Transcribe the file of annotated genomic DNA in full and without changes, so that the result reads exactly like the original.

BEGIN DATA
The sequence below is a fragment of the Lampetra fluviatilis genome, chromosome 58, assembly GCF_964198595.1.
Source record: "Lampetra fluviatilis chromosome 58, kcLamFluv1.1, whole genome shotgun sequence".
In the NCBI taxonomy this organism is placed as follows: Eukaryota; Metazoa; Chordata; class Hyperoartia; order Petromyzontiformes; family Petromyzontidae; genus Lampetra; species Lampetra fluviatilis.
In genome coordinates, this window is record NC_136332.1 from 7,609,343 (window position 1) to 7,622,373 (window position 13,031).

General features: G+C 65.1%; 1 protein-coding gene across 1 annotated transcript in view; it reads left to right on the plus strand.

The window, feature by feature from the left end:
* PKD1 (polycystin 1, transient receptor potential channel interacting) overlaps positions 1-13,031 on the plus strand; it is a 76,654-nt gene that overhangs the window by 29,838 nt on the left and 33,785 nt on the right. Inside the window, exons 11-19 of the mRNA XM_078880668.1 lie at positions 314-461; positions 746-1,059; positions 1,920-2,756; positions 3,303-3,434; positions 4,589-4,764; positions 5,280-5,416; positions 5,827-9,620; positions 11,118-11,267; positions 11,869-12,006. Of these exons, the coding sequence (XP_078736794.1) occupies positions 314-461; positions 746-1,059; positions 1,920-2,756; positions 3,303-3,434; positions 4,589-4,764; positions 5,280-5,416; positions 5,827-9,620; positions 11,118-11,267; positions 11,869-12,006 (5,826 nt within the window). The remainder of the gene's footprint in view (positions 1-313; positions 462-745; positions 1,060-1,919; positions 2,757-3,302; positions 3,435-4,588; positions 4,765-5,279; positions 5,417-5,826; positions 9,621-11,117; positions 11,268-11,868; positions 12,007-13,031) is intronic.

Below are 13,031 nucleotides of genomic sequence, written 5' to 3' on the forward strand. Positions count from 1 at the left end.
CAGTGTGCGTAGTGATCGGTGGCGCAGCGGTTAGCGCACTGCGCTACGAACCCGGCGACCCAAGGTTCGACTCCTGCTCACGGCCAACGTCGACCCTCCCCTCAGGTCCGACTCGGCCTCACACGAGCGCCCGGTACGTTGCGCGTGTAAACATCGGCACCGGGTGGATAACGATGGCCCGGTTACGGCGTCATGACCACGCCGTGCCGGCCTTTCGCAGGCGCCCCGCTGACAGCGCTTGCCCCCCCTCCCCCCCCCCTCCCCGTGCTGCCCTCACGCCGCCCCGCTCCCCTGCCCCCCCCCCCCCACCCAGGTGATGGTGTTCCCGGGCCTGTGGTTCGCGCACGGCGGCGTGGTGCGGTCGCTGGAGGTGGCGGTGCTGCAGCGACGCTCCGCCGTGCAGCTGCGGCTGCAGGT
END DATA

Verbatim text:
The sequence below is a fragment of the Lampetra fluviatilis genome, chromosome 58, assembly GCF_964198595.1.
Source record: "Lampetra fluviatilis chromosome 58, kcLamFluv1.1, whole genome shotgun sequence".
In the NCBI taxonomy this organism is placed as follows: Eukaryota; Metazoa; Chordata; class Hyperoartia; order Petromyzontiformes; family Petromyzontidae; genus Lampetra; species Lampetra fluviatilis.
In genome coordinates, this window is record NC_136332.1 from 7,609,343 (window position 1) to 7,622,373 (window position 13,031).

General features: G+C 65.1%; 1 protein-coding gene across 1 annotated transcript in view; it reads left to right on the plus strand.

The window, feature by feature from the left end:
* PKD1 (polycystin 1, transient receptor potential channel interacting) overlaps positions 1-13,031 on the plus strand; it is a 76,654-nt gene that overhangs the window by 29,838 nt on the left and 33,785 nt on the right. Inside the window, exons 11-19 of the mRNA XM_078880668.1 lie at positions 314-461; positions 746-1,059; positions 1,920-2,756; positions 3,303-3,434; positions 4,589-4,764; positions 5,280-5,416; positions 5,827-9,620; positions 11,118-11,267; positions 11,869-12,006. Of these exons, the coding sequence (XP_078736794.1) occupies positions 314-461; positions 746-1,059; positions 1,920-2,756; positions 3,303-3,434; positions 4,589-4,764; positions 5,280-5,416; positions 5,827-9,620; positions 11,118-11,267; positions 11,869-12,006 (5,826 nt within the window). The remainder of the gene's footprint in view (positions 1-313; positions 462-745; positions 1,060-1,919; positions 2,757-3,302; positions 3,435-4,588; positions 4,765-5,279; positions 5,417-5,826; positions 9,621-11,117; positions 11,268-11,868; positions 12,007-13,031) is intronic.

Below are 13,031 nucleotides of genomic sequence, written 5' to 3' on the forward strand. Positions count from 1 at the left end.
CAGTGTGCGTAGTGATCGGTGGCGCAGCGGTTAGCGCACTGCGCTACGAACCCGGCGACCCAAGGTTCGACTCCTGCTCACGGCCAACGTCGACCCTCCCCTCAGGTCCGACTCGGCCTCACACGAGCGCCCGGTACGTTGCGCGTGTAAACATCGGCACCGGGTGGATAACGATGGCCCGGTTACGGCGTCATGACCACGCCGTGCCGGCCTTTCGCAGGCGCCCCGCTGACAGCGCTTGCCCCCCCTCCCCCCCCCCTCCCCGTGCTGCCCTCACGCCGCCCCGCTCCCCTGCCCCCCCCCCCCCACCCAGGTGATGGTGTTCCCGGGCCTGTGGTTCGCGCACGGCGGCGTGGTGCGGTCGCTGGAGGTGGCGGTGCTGCAGCGACGCTCCGCCGTGCAGCTGCGGCTGCAGGT